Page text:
“The world is good” is a popular phrase in my house. My husband and I often say this to our children amidst the goodnights and I love you’s before bed; I say it to myself when figuring out how I want to phrase things for my boys, and my husband and I use it as a shorthand with each other when talking about issues related to our children.
What do we mean when we say this? We mean that we want to preserve our boys’ innocence and pure love for the world they live in. They believe people are good and everyone is trying their best; we don’t want to do anything to change these beliefs.
What does this mean practically speaking? It means I keep NPR off when my kids are in the car; it means I don’t curse at other drivers; it means my husband and I save our discussions of politics and daily irritations until our kids are asleep. These are a few of the concessions we make to preserve their innocence, along with many other small, conscious acts of editing out the world’s woes.
“Why?” we are sometimes asked. Don’t we want our children to live in the “real world”? Aren’t we being too overprotective? My answer to these questions is that of course I want my children to grow up to be fully-engaged with their world, and to be capable of dealing with challenges. And, I believe that the best way to help them develop into responsible, engaged, resilient and proactive adults is to allow them to grow up loving this world of ours. There will be plenty of time for my boys to learn about the world’s myriad problems and tragedies, and, when they do, I am confident that an early life free from these burdens will help them rise confidently to meet the challenges they are faced with.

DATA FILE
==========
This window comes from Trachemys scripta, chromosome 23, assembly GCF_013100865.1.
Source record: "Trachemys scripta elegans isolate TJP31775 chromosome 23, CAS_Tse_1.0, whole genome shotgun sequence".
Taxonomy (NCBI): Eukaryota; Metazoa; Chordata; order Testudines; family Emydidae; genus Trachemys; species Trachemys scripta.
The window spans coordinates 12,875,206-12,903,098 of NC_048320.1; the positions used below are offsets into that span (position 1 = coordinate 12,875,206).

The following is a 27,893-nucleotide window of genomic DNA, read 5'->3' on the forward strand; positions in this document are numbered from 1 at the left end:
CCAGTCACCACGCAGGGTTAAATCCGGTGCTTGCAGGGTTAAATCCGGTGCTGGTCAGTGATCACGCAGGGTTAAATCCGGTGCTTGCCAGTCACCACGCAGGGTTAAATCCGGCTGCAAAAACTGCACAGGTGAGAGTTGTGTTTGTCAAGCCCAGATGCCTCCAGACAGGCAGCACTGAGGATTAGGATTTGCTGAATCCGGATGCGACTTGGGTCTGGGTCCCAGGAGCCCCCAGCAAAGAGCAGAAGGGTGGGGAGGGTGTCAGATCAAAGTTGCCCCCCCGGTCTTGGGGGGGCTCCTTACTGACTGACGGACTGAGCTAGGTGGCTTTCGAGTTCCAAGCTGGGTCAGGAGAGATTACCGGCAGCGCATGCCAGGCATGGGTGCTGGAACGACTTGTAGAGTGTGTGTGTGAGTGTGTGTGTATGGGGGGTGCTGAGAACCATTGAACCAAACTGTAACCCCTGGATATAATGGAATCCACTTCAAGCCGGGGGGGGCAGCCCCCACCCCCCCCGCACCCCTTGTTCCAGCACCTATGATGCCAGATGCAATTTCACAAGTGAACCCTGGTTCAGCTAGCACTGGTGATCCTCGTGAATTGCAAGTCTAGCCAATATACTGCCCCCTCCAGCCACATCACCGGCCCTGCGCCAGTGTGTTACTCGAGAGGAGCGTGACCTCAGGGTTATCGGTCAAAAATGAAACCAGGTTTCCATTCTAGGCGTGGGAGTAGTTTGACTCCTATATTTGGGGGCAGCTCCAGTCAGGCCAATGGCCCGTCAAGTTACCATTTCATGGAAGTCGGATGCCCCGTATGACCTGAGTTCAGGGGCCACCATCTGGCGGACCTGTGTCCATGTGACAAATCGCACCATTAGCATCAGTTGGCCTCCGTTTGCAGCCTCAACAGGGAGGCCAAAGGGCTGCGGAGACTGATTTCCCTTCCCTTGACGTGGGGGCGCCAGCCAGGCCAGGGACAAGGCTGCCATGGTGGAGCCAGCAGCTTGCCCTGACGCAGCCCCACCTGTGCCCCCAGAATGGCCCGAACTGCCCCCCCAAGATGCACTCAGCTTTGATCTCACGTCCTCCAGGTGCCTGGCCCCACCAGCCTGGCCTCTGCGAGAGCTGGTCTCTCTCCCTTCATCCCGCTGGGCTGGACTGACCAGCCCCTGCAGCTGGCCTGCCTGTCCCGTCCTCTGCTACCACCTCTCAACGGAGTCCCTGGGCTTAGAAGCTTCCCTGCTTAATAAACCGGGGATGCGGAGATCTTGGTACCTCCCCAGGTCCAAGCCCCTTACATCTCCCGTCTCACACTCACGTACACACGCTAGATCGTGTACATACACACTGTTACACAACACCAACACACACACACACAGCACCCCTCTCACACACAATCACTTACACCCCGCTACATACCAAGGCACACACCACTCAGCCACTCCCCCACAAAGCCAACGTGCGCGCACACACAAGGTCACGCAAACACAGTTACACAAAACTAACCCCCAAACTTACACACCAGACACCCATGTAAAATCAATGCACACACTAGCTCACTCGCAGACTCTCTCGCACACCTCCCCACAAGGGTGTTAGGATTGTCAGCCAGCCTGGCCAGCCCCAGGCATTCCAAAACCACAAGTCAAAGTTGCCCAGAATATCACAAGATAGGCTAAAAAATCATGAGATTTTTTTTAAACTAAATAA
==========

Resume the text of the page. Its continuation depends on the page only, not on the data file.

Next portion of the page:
Overwhelming children too early with “reality” can breed cynicism, depression and a sense of futility. Even for us adults, who have far more resources (and brain development!) than children, it is sometimes a struggle to stay balanced in the midst of everything going on in our lives an in the world.
By allowing our children to feel secure that the world they have been born into is just the right place for them –a good place, filled with beauty and kindness and miracles– we are giving them a lifelong gift and preparing them to be engaged, passionate and responsible adults who will be stewards of the world, the world that is good.
In my Simplicity Parenting classes, we explore in depth this idea of “Filtering Out the Adult World”.
I like this article about how time spent in nature helps cultivate a love for the world.